Dissection began on about Day 3, and we had directions as to how to proceed as well as an ever-present demonstrator to guide our thinking and hands. We began with the forearm of the upper limb, and no-one seemed awfully keen to make the first incision. I can still remember the discomfort of that first time; but then if you could not manage such an act on a long dead person, however could you manage on a live one when it might be a matter of life or death. So over the weeks we took turns uncovering the layers of skin, tracing muscles and the arteries and veins that had provided the blood flow to them, and eventually being able to lay out (and describe) the anatomy to please the demonstrator. This was real; it was important, and it left us all with a sense of wonder for the human body. I am sure that smell of formalin permeated not only my lungs, but also my clothes and perhaps my soul. If people moved away from you on the underground, there was always a thought that, perhaps, they knew what I had been up to.
Other topics had exercises in the lab, building from the very simple to the complex, but all providing a sense of how the body works. To this day I have my first Physiology exercise book, with its still schoolboy writing and the date of the first experiment (12th October 1962. Experiment 1 – Blood A: ‘Erythrocyte Count in Blood’). The reporting detail is like nothing I ever did at school; it was careful, precise and thorough. I wanted to do this; it was my future craft, and I was taking it seriously.
We built on examination of the various types of cell, quite literally counting them in squares under a microscope, to measuring heamoglobin levels. By the 27th October we were using an electric stimulator to get frog muscle to contract, and then practicing on each other’s palms. This was to become a way of life; practice on a partner and then they practice on you. On that day, I was working with ‘C. Lines Esq.’, my old friend Chris. Week by week we moved on, examining respiration and lung volumes and then the composition of exhaled air. We learned to use equipment like pipettes, microscopes and oscilloscopes. The experiments were always demonstrated first (see one), and then each of us would take a turn on our own specimens or on ourselves (do one). It was meaningful, grounding, and I gradually gained a sense of the pathway at the end of which I would be a doctor.
By February of 1963 we were doing group experiments which were randomized and controlled. For instance determining the effects of exercise, nicotine or pituitrin on renal output after taking on board a uniform water load. This was a feature providing a reality; we had to take small experimental amounts of all sorts of drugs through that first year to measure changes. When you have such an experience, you have a respect for medications that you cannot gain by reading a formulary and prescribing for some unsuspecting third party.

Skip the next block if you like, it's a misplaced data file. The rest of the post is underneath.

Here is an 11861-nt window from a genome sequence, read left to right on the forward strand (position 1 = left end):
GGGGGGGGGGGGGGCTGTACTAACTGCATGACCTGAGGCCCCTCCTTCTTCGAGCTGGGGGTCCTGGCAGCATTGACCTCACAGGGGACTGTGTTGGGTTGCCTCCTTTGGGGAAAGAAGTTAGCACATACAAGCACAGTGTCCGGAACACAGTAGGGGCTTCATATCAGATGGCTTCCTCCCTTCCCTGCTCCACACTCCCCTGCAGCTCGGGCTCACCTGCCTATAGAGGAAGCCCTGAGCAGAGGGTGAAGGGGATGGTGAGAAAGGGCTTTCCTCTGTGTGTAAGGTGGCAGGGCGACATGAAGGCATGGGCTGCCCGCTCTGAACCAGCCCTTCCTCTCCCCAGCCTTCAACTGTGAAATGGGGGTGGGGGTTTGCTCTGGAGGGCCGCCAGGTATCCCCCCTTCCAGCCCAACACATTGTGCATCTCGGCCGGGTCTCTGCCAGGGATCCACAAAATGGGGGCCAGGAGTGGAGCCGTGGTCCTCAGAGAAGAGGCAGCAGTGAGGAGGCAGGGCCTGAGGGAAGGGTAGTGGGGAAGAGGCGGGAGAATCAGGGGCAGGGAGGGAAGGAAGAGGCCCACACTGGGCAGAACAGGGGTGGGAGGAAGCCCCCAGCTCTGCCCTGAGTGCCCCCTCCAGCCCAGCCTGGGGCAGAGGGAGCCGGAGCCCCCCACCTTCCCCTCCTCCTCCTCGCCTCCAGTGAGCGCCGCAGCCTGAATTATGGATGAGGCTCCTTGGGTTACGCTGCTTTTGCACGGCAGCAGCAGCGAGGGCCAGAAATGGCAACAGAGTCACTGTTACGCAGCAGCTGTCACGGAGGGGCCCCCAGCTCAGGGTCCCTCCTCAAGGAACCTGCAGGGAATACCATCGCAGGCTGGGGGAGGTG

A weird thing happened one morning on my way to the refectory. I was passing a notice board close to the main entrance, and the word ‘Australia’ sprang out to hold my attention. I stopped, and looked closely. The ‘Inter-University Australia Committee’ (based at Oxford) was requesting applications from students interested in spending a summer holiday in Australia. A requirement was that the student had to have employment for three months, and had to arrange their own accommodation. But flights and transfers would be totally free - no obligation. After my initial disbelief, I read the notice again and again, checking details and dates and timing of applications. Then I wrote it all down. My parents and my sister had been in Adelaide, Australia, since March of 1962, and would be there for the full three-year posting. This might be a way of getting to see them. It might also be a way of getting Jan to myself for three months.

That night I rang Jan excitedly and discussed the possibilities. Then separately and later together, we discussed the ups and downs. She would be missing a whole summer season of contributing to her parents’ hotel. I would miss three months of working to supplement my grant. We discussed the whole thing with Reg and Bobbie, Jan’s parents, and I wrote an air-letter to Australia seeking a response as soon as possible. With agreement we put in our applications, not really believing our good luck, and with that faint sense of wondering about ‘the catch’.